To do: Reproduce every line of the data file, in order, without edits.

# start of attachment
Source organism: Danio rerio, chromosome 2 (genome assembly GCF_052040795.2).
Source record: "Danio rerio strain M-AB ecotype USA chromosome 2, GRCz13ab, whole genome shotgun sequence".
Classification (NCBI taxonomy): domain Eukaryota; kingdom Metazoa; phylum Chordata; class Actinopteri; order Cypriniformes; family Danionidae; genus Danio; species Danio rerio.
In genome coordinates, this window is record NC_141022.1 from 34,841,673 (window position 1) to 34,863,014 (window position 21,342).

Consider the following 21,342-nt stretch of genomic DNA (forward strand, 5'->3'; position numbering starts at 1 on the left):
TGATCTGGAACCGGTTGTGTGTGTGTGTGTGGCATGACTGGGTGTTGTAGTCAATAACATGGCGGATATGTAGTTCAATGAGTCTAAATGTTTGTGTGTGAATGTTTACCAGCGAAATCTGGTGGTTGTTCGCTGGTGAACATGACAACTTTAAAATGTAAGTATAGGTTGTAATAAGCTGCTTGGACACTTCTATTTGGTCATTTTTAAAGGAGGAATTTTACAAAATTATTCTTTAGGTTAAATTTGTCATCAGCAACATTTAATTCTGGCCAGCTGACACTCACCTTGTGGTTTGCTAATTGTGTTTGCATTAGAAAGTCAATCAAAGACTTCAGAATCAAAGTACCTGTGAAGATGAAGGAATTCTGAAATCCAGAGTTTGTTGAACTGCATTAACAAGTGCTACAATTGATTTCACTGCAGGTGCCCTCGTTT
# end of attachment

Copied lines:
Source organism: Danio rerio, chromosome 2 (genome assembly GCF_052040795.2).
Source record: "Danio rerio strain M-AB ecotype USA chromosome 2, GRCz13ab, whole genome shotgun sequence".
Classification (NCBI taxonomy): domain Eukaryota; kingdom Metazoa; phylum Chordata; class Actinopteri; order Cypriniformes; family Danionidae; genus Danio; species Danio rerio.
In genome coordinates, this window is record NC_141022.1 from 34,841,673 (window position 1) to 34,863,014 (window position 21,342).

Consider the following 21,342-nt stretch of genomic DNA (forward strand, 5'->3'; position numbering starts at 1 on the left):
TGATCTGGAACCGGTTGTGTGTGTGTGTGTGGCATGACTGGGTGTTGTAGTCAATAACATGGCGGATATGTAGTTCAATGAGTCTAAATGTTTGTGTGTGAATGTTTACCAGCGAAATCTGGTGGTTGTTCGCTGGTGAACATGACAACTTTAAAATGTAAGTATAGGTTGTAATAAGCTGCTTGGACACTTCTATTTGGTCATTTTTAAAGGAGGAATTTTACAAAATTATTCTTTAGGTTAAATTTGTCATCAGCAACATTTAATTCTGGCCAGCTGACACTCACCTTGTGGTTTGCTAATTGTGTTTGCATTAGAAAGTCAATCAAAGACTTCAGAATCAAAGTACCTGTGAAGATGAAGGAATTCTGAAATCCAGAGTTTGTTGAACTGCATTAACAAGTGCTACAATTGATTTCACTGCAGGTGCCCTCGTTT